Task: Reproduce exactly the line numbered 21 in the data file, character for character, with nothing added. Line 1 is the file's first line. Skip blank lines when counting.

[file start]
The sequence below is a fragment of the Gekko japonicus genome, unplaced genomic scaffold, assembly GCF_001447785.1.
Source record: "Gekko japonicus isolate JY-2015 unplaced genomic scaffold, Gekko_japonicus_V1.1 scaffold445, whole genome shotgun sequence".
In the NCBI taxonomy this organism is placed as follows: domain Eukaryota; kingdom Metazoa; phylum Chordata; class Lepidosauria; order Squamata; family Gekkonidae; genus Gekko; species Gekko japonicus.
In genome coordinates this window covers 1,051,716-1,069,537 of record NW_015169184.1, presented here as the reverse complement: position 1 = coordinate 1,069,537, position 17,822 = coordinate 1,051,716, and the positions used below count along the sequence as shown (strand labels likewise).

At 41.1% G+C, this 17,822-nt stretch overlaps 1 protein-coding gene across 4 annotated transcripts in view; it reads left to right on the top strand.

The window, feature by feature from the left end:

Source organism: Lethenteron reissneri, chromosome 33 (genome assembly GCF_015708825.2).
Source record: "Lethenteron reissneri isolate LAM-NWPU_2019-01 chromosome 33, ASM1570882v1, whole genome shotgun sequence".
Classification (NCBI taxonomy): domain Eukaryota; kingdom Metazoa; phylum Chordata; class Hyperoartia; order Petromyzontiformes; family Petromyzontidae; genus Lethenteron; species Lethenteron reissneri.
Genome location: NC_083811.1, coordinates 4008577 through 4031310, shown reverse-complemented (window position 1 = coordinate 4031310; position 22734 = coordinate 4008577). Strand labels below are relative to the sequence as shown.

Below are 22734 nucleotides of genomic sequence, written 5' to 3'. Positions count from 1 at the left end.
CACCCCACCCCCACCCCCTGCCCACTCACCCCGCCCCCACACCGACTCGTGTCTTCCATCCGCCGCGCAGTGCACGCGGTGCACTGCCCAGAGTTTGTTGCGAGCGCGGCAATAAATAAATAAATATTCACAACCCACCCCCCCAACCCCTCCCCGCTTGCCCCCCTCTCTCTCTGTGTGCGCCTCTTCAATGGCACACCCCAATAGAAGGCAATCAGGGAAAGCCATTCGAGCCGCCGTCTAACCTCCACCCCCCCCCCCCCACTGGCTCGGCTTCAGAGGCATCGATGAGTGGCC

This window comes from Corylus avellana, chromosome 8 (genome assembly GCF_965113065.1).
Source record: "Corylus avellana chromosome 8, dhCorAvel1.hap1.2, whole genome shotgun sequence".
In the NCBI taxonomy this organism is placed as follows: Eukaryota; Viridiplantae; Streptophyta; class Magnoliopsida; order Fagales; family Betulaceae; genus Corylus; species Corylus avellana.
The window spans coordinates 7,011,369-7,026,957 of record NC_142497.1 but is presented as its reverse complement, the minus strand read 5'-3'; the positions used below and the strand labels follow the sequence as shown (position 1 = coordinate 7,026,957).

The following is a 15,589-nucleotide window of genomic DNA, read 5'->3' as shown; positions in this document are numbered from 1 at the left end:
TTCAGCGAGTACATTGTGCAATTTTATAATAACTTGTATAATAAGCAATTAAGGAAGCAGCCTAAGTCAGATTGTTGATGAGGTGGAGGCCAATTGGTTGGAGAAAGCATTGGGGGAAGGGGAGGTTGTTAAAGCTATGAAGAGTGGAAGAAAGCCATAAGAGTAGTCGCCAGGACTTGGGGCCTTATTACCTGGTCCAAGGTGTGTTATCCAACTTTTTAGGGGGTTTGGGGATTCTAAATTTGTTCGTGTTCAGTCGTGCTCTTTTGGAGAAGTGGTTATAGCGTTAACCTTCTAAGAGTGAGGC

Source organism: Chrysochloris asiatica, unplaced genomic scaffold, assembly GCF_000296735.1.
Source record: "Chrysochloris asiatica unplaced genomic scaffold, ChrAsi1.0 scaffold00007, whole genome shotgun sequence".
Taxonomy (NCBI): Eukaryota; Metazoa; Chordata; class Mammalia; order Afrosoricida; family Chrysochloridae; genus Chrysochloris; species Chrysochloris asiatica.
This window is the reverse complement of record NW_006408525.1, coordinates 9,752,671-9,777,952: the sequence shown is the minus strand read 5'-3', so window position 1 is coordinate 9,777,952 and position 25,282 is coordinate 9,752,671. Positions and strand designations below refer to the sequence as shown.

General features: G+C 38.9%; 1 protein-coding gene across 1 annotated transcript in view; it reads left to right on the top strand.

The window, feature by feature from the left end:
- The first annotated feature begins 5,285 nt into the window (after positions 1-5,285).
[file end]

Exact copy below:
Taxonomy (NCBI): Eukaryota; Metazoa; Chordata; class Mammalia; order Afrosoricida; family Chrysochloridae; genus Chrysochloris; species Chrysochloris asiatica.